The Basic Health Option: A Little-Noticed Provision of Health Reform


The Basic Health Option: A Little-Noticed Provision of Health Reform

Monday, July 11th, 2011 - 7:37
Monday, July 11, 2011 - 07:32
A little noticed provision of the health reform law gives states the option to cover those in the near-poor and moderate income brackets outside of insurance exchanges.

What is the Basic Health Program?

The Basic Health Program (BHP) is a feature of the Affordable Care Act (ACA) permitting states to cover low-income residents through a public insurance program similar to Medicaid beginning in January 2014. A few states, including California, are considering the BHP option. States can use BHP to cover:

*      US citizens under 65 with incomes between 134-200% of the federal poverty line (FPL)


*      Legally resident immigrants with incomes below 133% FPL living in the US for less than five years and not eligible for Medicaid

Under a BHP the State would receive 95% of the premium assistance payments and the cost-sharing subsidies that the Federal government would have otherwise used to help people in this income group purchase health insurance through the Exchange. This funding would finance the BHP. Benefits would follow the Essential Benefit Package under development for Exchanges rather than Medicaid. Cost sharing, however, would look more like Medicaid and be much less than under Exchanges.  

Advantages of BHP


People in the near-poor, or moderate-income range face significant cost sharing responsibilities within ACA’s exchanges despite limits on out-of-pocket costs. For example, a 40-year old person without access to affordable employer coverage and an income of $20,000 a year would face a premium contribution of $1,019 under an Exchange and also be exposed to out-of-pocket expenses up to a limit of $2,083 per year. In the BHP, there would be no premium contribution and only nominal cost sharing.

Cost Savings for States

According to several independent estimates, the BHP is a cost-effective option for states wishing to maximize coverage for this low-income population. An Urban Institute report, for example, found that coverage under the BHP would likely cost up to 29% less than the total amount of federal subsidies the state would bring in through federal contributions. This is because the premium subsidies are based on the cost of the second lowest-cost “silver” plan offered through the Exchange, and such a plan is based on cost structures much higher than comparable Medicaid costs.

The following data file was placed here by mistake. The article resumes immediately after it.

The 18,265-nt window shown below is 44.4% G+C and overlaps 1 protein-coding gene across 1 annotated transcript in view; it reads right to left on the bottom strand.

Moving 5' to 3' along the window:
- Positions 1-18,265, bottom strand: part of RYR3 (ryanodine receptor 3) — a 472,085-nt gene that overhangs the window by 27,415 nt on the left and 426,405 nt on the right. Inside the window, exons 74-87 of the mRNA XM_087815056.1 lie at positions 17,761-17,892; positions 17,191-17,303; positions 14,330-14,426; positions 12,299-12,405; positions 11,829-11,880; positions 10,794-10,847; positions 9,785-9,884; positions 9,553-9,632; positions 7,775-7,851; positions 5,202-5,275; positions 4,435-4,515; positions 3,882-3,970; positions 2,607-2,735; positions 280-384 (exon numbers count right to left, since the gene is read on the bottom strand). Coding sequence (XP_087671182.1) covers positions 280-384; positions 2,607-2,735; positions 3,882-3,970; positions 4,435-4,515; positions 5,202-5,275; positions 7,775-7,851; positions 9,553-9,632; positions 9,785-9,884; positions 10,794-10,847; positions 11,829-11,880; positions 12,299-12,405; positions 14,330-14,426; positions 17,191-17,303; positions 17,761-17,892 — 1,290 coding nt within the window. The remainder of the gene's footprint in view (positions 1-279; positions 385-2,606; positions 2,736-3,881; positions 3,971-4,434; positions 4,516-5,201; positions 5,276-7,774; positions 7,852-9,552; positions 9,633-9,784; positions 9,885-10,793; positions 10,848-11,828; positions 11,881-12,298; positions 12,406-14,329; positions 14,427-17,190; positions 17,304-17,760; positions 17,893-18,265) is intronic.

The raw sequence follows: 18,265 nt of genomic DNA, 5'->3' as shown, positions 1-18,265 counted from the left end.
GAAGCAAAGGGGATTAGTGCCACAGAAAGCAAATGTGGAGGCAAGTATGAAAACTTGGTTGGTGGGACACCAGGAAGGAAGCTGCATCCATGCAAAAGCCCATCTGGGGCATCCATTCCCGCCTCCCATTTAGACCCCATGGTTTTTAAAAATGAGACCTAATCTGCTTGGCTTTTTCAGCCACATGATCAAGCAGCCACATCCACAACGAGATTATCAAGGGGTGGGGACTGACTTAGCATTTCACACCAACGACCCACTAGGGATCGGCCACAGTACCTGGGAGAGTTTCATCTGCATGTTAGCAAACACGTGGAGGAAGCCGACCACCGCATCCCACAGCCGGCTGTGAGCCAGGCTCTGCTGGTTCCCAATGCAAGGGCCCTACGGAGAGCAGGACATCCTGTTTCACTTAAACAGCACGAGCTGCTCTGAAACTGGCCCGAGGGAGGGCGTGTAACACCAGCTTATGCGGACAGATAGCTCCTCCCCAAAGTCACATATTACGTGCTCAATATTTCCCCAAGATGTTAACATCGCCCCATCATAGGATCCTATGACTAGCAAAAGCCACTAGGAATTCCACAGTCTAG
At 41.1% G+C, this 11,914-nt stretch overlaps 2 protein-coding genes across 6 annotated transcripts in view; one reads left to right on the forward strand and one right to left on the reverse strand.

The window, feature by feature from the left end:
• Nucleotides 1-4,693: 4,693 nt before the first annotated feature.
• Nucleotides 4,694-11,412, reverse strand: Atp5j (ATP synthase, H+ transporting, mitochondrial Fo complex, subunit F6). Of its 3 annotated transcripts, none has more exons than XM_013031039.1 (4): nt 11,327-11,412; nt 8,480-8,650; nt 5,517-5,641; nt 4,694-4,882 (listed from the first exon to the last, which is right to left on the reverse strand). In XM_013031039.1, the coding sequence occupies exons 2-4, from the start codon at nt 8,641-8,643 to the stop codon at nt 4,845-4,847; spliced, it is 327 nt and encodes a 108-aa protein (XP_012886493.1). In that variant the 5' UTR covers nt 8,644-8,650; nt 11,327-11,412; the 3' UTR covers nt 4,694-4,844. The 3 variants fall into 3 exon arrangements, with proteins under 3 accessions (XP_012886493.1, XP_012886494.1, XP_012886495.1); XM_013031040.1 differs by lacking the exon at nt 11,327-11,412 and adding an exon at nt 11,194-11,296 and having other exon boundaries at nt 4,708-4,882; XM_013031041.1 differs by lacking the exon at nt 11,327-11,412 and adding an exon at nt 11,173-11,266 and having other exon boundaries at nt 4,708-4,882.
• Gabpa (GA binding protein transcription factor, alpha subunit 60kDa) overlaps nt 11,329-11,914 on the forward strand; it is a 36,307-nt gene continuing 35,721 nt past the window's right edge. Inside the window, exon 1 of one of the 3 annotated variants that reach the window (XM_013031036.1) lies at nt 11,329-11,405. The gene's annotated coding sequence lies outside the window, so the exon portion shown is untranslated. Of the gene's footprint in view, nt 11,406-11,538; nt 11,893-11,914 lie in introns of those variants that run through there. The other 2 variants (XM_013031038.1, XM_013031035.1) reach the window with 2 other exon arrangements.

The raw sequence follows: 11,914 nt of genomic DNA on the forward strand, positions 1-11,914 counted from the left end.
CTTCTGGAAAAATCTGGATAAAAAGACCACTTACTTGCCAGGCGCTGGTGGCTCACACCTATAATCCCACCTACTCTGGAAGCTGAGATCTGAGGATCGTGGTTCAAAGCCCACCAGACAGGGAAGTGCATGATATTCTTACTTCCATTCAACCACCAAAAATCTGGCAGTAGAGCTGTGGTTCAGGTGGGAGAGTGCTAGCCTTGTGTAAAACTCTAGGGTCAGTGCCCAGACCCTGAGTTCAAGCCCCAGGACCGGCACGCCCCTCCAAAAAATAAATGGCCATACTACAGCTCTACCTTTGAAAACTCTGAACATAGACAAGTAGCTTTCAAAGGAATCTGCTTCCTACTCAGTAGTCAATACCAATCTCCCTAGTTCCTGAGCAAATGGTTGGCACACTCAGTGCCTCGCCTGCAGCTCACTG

Increased Coverage:

More low-income people would likely gain coverage through the BHP than if they were left to purchase individual coverage through the Exchange. The “take-up” rate is higher if cost sharing is lower.

Opportunity to Increase Provider Payments/Benefits: ACA does not allow states to retain or use excess funding for anything but the BHP. States would have the option of using the savings generated from the difference between the cost of the BHP and federal subsidies to increase provider payment rates above those paid under their Medicaid programs, thereby relieving the serious access problems caused by low payment rates for physicians and other providers.  

Disadvantages of the BHP

Taking on Risk: Exchanges pose little or no financial risk for states as the federal government must cover the cost of the population through premium and cost sharing subsidies. Under BHP, the state takes on risk by accepting a fixed payment from the feds and hoping that the actual costs come in below that amount. While the first cut appears to show that subsidies will exceed costs, Congress could tighten the budget in future years.

Potential to Displace Private Coverage: Commercial insurers offering products in the exchange may oppose the BHP on grounds that it is a public program capturing a group of consumers from the private market. In the Exchange, people can choose from a wide array of private insurance coverage options, and there may be a concern that this would not be true under BHP. In fact, however, the law states that BHP must promote competition and choice and that states adopting the BHP option would have to offer choices of private plans, much as Medicaid does for the majority of its enrollees in managed care arrangements.

Removing exchange-eligible residents could damage the Exchange pool. Another concern is that BHP would hurt the Exchange by siphoning off a lower-risk population or by limiting the bargaining power of Exchanges by removing a large number of covered lives.